Lured down the primrose path of dandelionage by the Bank Holiday and the imminent rising full moon on Good Friday, my younger daughter Rhianna, foraging chum Suzie Bishop and I decided to go forth and forage. (Folklore tells us that the power of the plant is at its greatest on the waxing moon and diminishes as the moon wanes.) This is true for all plant gathering, but rather than rummaging for remedies, it's easier to forage with friends for blossoms to brew, particularly when they enjoy the bevvy better than the cure. So wine was our goal!
I'm quite a fan of the chap John Wright who features on River Cottage demonstrating foraged hedgerow yumminess. Having tried his elderflower beer last year I looked up his dandelion wine. Unlike his elderflower stuff which needs nothing extra and which ferments in its own yeastiness, apparently dandelions don't do that. So in search of the requisite sachet of white wine yeast, in the glorious sunniness of Friday morning we foraged up to Barry Forkins' hardware store (independent trader and the last bastion of brewing stuff in Newbury) only to find him shut. Hey ho!
So we foraged down Bartholomew Street thinking that Wilkinson's might have the requisites, but while they were purveying airlocks and bungs, they had no yeast. Hey ho!
Undeterred, we figured that a bread yeast would do the trick, but still needing sugar, lemons and raisins, we foraged intrepidly to little Tesco. Hoorah!
Bearing in mind that we needed both to gather and to steep, we then foraged onwards toward Poundland for buckets, trusting that we might pause for refreshment along the way at the Snooty Fox for a slush puppy or glass of cider. We were too early! Hey ho!
On we trudged.
In Poundland, bucketage was procured! Hoorah!
And yet a Thirst Fell Upon Us!
So we foraged in to the Queen's Hotel where a most refreshing bottle of rosé, a glass of diet Coke and a bucket of chips gave sustenance. Hoorah!
We returned to HQ to deposit sugar, raisins etc and donned our foraging gear.
Wright may well believe that a gallon of dandelion blossoms can be gathered in 20 minutes, which may be true, but just because there several in my garden (or his) doesn't mean that there are many in the fields or hedgerows, that the rabbits hadn't had.
And back at HQ we separated the petals from the sepals which took AGES! But apparently this makes the brew less bitter.
Then... we plopped it all into a large pan and boiled it up with the sugar and lemon zest. The recipe called for mushing the raisins by crushing and pounding...so I put some Tesco Value sultanas into the blender in batches to mush up (lazy) and added the lemon juice. Worked a treat.
When that cooled I sprinkled over the yeast and waited. For four days.
Today we strained the brew into a demijohn and it smelled really rather appetisingly of fresh bananas!
It looks like chicken soup right now but it's blooping away in its airlock so I imagine it will settle out the sediment and become deliciously potent...
I'll keep you posted.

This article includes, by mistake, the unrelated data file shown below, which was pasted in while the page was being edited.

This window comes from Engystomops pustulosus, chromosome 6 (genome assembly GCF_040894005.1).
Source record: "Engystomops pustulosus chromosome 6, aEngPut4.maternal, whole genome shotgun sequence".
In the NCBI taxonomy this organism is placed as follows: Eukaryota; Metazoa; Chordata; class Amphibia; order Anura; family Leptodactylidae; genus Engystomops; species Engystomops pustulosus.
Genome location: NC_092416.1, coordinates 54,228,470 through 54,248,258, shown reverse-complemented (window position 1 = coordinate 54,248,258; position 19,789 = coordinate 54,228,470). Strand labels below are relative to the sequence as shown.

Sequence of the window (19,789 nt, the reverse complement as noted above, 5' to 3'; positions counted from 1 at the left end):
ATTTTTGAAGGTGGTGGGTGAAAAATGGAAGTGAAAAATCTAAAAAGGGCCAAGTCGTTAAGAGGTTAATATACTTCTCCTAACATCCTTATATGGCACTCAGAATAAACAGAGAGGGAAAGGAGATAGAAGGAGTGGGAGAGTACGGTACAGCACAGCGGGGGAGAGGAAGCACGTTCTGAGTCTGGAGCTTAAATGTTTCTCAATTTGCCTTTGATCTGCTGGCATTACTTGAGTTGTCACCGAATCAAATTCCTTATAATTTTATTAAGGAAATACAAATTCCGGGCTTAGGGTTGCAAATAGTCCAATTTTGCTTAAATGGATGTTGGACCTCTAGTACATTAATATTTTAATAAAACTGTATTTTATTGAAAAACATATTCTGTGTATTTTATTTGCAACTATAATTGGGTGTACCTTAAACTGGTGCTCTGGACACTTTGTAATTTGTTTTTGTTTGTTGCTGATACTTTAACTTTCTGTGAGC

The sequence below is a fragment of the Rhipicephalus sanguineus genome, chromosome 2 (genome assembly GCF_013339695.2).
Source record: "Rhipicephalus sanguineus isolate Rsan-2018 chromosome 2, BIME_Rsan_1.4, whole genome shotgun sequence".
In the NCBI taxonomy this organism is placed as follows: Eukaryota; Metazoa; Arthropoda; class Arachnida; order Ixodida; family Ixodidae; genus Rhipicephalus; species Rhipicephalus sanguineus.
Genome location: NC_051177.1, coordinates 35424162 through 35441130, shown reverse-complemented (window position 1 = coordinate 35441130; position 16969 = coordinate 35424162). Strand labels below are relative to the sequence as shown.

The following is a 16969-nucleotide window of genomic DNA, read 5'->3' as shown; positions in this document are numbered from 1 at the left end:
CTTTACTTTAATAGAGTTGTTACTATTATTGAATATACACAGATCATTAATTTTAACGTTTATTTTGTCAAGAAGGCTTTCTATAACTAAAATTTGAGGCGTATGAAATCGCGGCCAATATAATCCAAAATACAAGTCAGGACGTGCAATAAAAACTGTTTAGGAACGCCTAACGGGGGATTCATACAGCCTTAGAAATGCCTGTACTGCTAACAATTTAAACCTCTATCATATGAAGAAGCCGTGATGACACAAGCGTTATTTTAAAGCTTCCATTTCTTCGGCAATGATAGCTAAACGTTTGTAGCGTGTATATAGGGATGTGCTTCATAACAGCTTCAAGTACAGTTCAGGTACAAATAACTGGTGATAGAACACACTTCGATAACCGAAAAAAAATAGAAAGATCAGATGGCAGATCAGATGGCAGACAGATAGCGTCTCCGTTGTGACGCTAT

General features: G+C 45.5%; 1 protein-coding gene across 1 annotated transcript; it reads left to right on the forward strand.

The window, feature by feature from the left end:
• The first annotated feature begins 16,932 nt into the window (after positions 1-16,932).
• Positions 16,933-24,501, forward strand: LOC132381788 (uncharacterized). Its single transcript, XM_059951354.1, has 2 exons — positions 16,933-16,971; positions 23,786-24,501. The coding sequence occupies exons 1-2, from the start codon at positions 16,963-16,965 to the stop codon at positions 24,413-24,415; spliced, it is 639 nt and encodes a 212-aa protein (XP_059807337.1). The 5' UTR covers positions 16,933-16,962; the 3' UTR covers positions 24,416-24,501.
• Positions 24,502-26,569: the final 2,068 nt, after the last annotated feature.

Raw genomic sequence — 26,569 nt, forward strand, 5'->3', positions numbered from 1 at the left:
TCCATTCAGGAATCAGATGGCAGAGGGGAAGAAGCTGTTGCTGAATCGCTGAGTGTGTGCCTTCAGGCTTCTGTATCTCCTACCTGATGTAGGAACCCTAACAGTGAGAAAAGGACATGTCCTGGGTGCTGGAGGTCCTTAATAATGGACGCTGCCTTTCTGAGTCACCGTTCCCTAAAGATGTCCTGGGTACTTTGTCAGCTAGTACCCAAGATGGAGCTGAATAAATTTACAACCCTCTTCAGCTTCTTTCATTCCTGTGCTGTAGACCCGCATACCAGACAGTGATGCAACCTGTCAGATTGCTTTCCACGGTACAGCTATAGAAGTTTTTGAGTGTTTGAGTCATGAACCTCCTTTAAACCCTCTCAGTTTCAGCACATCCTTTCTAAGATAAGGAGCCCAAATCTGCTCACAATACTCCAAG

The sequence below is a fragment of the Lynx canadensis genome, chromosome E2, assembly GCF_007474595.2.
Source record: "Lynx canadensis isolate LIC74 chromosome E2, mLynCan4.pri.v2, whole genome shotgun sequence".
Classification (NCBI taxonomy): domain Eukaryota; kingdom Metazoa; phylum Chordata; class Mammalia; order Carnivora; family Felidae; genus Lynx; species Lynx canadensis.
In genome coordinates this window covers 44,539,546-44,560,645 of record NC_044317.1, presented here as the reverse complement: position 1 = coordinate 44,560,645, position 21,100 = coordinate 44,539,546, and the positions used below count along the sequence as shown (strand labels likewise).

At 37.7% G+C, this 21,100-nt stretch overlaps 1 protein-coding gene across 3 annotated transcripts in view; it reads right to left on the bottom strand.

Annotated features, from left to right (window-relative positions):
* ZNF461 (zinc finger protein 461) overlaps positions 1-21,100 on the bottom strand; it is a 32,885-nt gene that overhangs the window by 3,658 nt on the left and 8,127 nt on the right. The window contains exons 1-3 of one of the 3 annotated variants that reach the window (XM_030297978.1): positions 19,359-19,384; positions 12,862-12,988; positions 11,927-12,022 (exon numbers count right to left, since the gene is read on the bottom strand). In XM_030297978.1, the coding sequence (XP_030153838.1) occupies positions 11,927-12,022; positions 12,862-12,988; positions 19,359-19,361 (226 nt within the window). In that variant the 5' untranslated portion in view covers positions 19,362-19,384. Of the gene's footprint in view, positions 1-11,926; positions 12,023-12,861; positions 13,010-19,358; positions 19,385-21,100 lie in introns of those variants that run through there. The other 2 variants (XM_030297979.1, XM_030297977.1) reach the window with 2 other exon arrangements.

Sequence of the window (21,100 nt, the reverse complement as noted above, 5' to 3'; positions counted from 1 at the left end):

The petals from enough complete dandelion flowers to loosely fill a gallon container
4.5 litres of water
Zest and juice of 4 lemons
500g raisins, chopped or squashed by putting in a carrier bag and pounding, or 200ml can of white grape juice concentrate
1 sachet of white wine yeast
Boil the water and pour over the petals. Cover and leave for a couple of days, stirring occasionally.
Pour everything into a large saucepan and add the lemon zest, bring to the boil then stir in the sugar until dissolved. Continue to boil for five minutes. Take off the heat and add the lemon juice and the crushed raisins or grape juice concentrate.
Clean the fermenting bucket thoroughly using a campden tablet, pour in the mix and cover until cool. Add the yeast and yeast nutrient and cover. Ferment for three or four days then transfer into a demijohn using a sterilised sieve and funnel. Fit a bubble trap and allow to ferment for a couple of months, rack-off into a fresh demijohn and leave until clear then bottle.
From a request on Facebook, this dandelion flower recipe from Julie Bruton-Seal without added yeast is worth trying:ReplyDelete
Pick 100 dandelion flowers. Boil 2 litres of water with 100g light brown sugar until the sugar has dissolved. Allow to cool until tepid, then pour over the dandelion flowers in a large container. Add a lemon finely sliced.
Cover the container with a clean cloth and set aside in a cool place for three or four days stirring occasionally.
Strain and pour into tightly corked bottles.
The beer will be ready to drink in just three or four days.
Very Nice article my dear! I have always wanted to make Dandelion Wine!And~~ You made it sound like a great fun kind of challence which is attempable! I know the prep work is HUGE work yet honest hard fun! It is great how you don't pretend it's easy! Thank you for sharing! You write so well, it's very fun to read your adventures, and as I'm reading along, learn a thing or two(three). Thanks bunches!ReplyDelete
Thanks for that Allisonian. you made my day! XReplyDelete
Thanks for that Allisonian. you made my day! XReplyDelete
I adore your foraging gear! lol! Oh my gosh, I adore dandelion but the preparations! oh my! thank you for inspiring me! I must try this:) Your posts are so much fun!! xoxoxoxReplyDelete
Ooooh I can't even imagine what this would taste like. But you've made it somehow sound divine! I would love to try it but will probably have to sip then splutter ;) as i rally don't like wine. Although I made sloe gin & liked that with lemonade :) Thanks for sharing (I'm just catching up on an unexpected quiet day off:)ReplyDelete
Hello Charlie- I've found your blog and was most interested in your recipe. My Dad used to make it- with very varying results! I do hope yours is a success. Jane xReplyDelete